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Cancer Chemotherapy and Pharmacology

, Volume 37, Issue 3, pp 254–258 | Cite as

Phase I-II study: triciribine (tricyclic nucleoside phosphate) for metastatic breast cancer

  • Karen Hoffman
  • Frankie Ann Holmes
  • Giuseppe Fraschini
  • Laura Esparza
  • Debra Frye
  • Martin N. Raber
  • Robert A. Newman
  • Gabriel N. Hortobagyi
Tricyclic Nucleoside, Phosphate, Triciribine, Metastatic Breast Cancer, Hypertriglyceridemia, Hyperglycemia

Abstract

Triciribine is a purine analogue which inhibits DNA and protein synthesis. We performed two studies to define its activity against metastatic breast cancer. The first study was a phase II study in 14 patients with metastatic breast cancer who had received two or fewer chemotherapy treatments. The treatment schedule was triciribine 20 mg/m2 per day by 24-h infusion (CI) daily for 5 days every 6 weeks as recommended by a previous open phase I trial. When neither response nor toxicity was seen in the phase II trial, we assumed the starting dose was too low for this group of patients with good performance status and repeated the phase I trial in patients with metastatic breast cancer with good performance status. The starting dose was 35 mg/m2 per day using the same 5-day CI schedule, and starting doses were increased in subsequent cohorts of three patients in increments of 5 mg/m2 until toxicity occurred. In the initial (phase II) study, one patient had stable disease for 18 weeks (three courses), the remainder progressed. There were no significant toxic effects. In the subsequent phase I study, ten patients were treated until the study was closed The maximum dose was 40 mg/m2. Two patients died, one each at the 35 and 40 mg/m2 levels, respectively, 3 months and 6 weeks after their last course, one without interveing disease progression. Both had severe hypertriglyceridemia (18- and 21-fold elevation) and severe fatigue. At postmortem examination, one had congestive cardiomyopathy, and the other had severe pancreatitis and hypothyroidism. One patient had severe exacerbation of psoriasis which made her bedridden for more than 30 days. Four patients had hyperglycemia. Plasma pharmacology studies showed erratic drug levels, presumably related to enterohepatic circulation. Postmortem pharmacology studies showed residual drug present as long as 12 weeks after the last dose. We conclude that triciribine is ineffective at all doses tested and at doses of ≥35 mg/m2 has unacceptable toxic effects.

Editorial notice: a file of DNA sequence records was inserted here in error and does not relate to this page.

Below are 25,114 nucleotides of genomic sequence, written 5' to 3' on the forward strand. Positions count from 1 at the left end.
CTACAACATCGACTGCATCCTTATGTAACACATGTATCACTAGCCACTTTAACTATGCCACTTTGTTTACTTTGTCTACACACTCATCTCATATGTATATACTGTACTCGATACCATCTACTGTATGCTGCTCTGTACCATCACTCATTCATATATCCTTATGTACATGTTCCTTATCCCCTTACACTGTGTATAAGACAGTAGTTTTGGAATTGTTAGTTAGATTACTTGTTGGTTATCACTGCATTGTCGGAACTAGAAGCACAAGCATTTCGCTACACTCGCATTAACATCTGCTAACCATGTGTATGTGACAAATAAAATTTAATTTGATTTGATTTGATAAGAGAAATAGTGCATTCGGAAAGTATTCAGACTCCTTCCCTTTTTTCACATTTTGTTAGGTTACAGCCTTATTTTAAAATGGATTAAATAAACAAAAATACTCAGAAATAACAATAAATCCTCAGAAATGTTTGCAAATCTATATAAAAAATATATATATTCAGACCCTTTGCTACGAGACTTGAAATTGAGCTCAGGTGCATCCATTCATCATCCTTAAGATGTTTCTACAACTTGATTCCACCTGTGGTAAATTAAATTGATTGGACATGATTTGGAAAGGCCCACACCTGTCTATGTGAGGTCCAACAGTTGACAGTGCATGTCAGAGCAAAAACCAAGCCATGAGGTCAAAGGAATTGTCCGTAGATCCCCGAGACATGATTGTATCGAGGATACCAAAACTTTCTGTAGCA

Key words

Tricyclic nucleoside Phosphate Triciribine Metastatic breast cancer Hypertriglyceridemia Hyperglycemia 

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Copyright information

© Springer-Verlag 1996

Authors and Affiliations

  • Karen Hoffman
    • 1
  • Frankie Ann Holmes
    • 1
  • Giuseppe Fraschini
    • 1
  • Laura Esparza
    • 1
  • Debra Frye
    • 1
  • Martin N. Raber
    • 2
  • Robert A. Newman
    • 2
  • Gabriel N. Hortobagyi
    • 1
  1. 1.Department of Breast and Gynecologic Medical OncologyThe University of Texas M. D. Anderson Cancer CenterHoustonUSA
  2. 2.Department of Clinical InvestigationThe University of Texas M. D. Anderson Cancer CenterHoustonUSA

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